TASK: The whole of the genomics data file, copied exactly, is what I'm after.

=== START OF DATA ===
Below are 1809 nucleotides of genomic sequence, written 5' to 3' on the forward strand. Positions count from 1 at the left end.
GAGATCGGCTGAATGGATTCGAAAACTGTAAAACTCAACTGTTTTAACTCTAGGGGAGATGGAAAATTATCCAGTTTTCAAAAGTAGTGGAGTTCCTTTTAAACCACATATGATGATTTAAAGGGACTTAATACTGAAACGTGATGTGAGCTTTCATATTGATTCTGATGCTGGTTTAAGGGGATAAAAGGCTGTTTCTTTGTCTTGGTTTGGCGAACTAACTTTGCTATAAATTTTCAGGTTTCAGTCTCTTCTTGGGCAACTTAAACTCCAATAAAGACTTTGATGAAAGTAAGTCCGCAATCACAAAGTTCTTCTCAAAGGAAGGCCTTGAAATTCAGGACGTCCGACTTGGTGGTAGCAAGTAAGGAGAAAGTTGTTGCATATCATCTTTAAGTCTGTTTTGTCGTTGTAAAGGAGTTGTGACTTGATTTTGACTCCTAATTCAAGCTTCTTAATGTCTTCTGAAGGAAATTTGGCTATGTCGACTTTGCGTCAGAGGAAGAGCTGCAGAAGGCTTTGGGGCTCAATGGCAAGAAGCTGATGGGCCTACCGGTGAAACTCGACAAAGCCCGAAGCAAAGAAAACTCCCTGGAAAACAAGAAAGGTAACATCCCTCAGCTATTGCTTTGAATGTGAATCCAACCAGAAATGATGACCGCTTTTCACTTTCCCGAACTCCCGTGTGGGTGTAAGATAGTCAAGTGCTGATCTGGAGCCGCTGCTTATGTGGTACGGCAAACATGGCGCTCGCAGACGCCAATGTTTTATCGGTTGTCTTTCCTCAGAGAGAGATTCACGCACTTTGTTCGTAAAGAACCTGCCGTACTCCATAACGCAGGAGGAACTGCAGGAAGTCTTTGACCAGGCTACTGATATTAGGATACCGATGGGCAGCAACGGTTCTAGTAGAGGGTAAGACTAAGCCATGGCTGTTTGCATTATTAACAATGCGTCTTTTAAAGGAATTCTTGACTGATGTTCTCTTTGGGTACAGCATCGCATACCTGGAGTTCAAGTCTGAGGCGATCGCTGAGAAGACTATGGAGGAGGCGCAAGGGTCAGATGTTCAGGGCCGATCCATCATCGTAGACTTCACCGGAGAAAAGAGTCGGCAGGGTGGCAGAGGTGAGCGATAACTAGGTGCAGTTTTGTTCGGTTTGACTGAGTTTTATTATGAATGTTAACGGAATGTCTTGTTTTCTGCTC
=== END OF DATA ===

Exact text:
Below are 1809 nucleotides of genomic sequence, written 5' to 3' on the forward strand. Positions count from 1 at the left end.
GAGATCGGCTGAATGGATTCGAAAACTGTAAAACTCAACTGTTTTAACTCTAGGGGAGATGGAAAATTATCCAGTTTTCAAAAGTAGTGGAGTTCCTTTTAAACCACATATGATGATTTAAAGGGACTTAATACTGAAACGTGATGTGAGCTTTCATATTGATTCTGATGCTGGTTTAAGGGGATAAAAGGCTGTTTCTTTGTCTTGGTTTGGCGAACTAACTTTGCTATAAATTTTCAGGTTTCAGTCTCTTCTTGGGCAACTTAAACTCCAATAAAGACTTTGATGAAAGTAAGTCCGCAATCACAAAGTTCTTCTCAAAGGAAGGCCTTGAAATTCAGGACGTCCGACTTGGTGGTAGCAAGTAAGGAGAAAGTTGTTGCATATCATCTTTAAGTCTGTTTTGTCGTTGTAAAGGAGTTGTGACTTGATTTTGACTCCTAATTCAAGCTTCTTAATGTCTTCTGAAGGAAATTTGGCTATGTCGACTTTGCGTCAGAGGAAGAGCTGCAGAAGGCTTTGGGGCTCAATGGCAAGAAGCTGATGGGCCTACCGGTGAAACTCGACAAAGCCCGAAGCAAAGAAAACTCCCTGGAAAACAAGAAAGGTAACATCCCTCAGCTATTGCTTTGAATGTGAATCCAACCAGAAATGATGACCGCTTTTCACTTTCCCGAACTCCCGTGTGGGTGTAAGATAGTCAAGTGCTGATCTGGAGCCGCTGCTTATGTGGTACGGCAAACATGGCGCTCGCAGACGCCAATGTTTTATCGGTTGTCTTTCCTCAGAGAGAGATTCACGCACTTTGTTCGTAAAGAACCTGCCGTACTCCATAACGCAGGAGGAACTGCAGGAAGTCTTTGACCAGGCTACTGATATTAGGATACCGATGGGCAGCAACGGTTCTAGTAGAGGGTAAGACTAAGCCATGGCTGTTTGCATTATTAACAATGCGTCTTTTAAAGGAATTCTTGACTGATGTTCTCTTTGGGTACAGCATCGCATACCTGGAGTTCAAGTCTGAGGCGATCGCTGAGAAGACTATGGAGGAGGCGCAAGGGTCAGATGTTCAGGGCCGATCCATCATCGTAGACTTCACCGGAGAAAAGAGTCGGCAGGGTGGCAGAGGTGAGCGATAACTAGGTGCAGTTTTGTTCGGTTTGACTGAGTTTTATTATGAATGTTAACGGAATGTCTTGTTTTCTGCTC